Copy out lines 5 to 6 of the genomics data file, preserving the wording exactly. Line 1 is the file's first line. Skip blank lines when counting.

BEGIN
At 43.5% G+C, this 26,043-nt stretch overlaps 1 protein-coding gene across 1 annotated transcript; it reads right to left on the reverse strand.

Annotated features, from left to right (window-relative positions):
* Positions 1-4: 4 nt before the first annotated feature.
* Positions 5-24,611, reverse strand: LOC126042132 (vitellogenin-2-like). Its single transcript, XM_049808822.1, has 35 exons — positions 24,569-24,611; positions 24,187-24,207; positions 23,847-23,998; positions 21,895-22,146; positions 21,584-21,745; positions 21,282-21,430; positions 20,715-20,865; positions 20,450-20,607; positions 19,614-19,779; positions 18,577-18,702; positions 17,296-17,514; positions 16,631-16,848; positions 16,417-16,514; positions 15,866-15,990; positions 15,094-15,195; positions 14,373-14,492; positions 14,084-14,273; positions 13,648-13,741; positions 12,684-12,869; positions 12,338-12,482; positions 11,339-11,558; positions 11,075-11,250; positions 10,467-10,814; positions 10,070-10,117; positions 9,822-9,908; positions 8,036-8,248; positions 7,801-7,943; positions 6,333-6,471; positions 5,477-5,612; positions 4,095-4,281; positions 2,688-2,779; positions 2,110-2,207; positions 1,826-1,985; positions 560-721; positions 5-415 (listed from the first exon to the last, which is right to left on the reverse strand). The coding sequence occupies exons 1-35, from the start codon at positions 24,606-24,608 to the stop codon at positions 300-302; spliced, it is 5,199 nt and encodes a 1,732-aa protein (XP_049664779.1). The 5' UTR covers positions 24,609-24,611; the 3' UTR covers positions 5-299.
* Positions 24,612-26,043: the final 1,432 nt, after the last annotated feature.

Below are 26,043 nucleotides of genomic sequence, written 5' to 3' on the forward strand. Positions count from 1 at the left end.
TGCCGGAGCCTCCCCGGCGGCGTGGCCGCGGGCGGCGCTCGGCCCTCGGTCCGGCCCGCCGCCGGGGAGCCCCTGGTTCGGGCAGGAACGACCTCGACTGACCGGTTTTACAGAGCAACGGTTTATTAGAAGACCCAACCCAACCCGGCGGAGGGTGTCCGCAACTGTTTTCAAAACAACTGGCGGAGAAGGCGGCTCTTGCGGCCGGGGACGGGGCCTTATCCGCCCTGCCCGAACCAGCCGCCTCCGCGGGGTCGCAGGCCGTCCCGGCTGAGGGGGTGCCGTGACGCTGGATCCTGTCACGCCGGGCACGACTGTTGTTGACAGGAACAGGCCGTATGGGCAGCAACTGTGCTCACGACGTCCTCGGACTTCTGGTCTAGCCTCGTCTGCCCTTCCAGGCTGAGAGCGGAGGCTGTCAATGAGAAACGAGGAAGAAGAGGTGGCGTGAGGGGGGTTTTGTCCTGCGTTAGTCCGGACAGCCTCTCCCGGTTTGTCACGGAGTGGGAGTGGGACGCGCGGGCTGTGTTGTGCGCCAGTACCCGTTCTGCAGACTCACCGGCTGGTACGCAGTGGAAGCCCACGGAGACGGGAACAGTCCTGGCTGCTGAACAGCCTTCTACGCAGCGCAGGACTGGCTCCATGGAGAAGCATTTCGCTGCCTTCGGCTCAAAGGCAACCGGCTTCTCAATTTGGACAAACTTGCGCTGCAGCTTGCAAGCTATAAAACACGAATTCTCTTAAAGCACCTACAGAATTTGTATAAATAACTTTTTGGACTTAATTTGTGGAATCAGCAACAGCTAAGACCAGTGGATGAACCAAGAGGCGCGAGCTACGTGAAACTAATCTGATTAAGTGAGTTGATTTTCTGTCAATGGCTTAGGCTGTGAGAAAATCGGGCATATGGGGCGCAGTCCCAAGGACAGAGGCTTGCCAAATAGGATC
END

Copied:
* Positions 24,612-26,043: the final 1,432 nt, after the last annotated feature.

Below are 26,043 nucleotides of genomic sequence, written 5' to 3' on the forward strand. Positions count from 1 at the left end.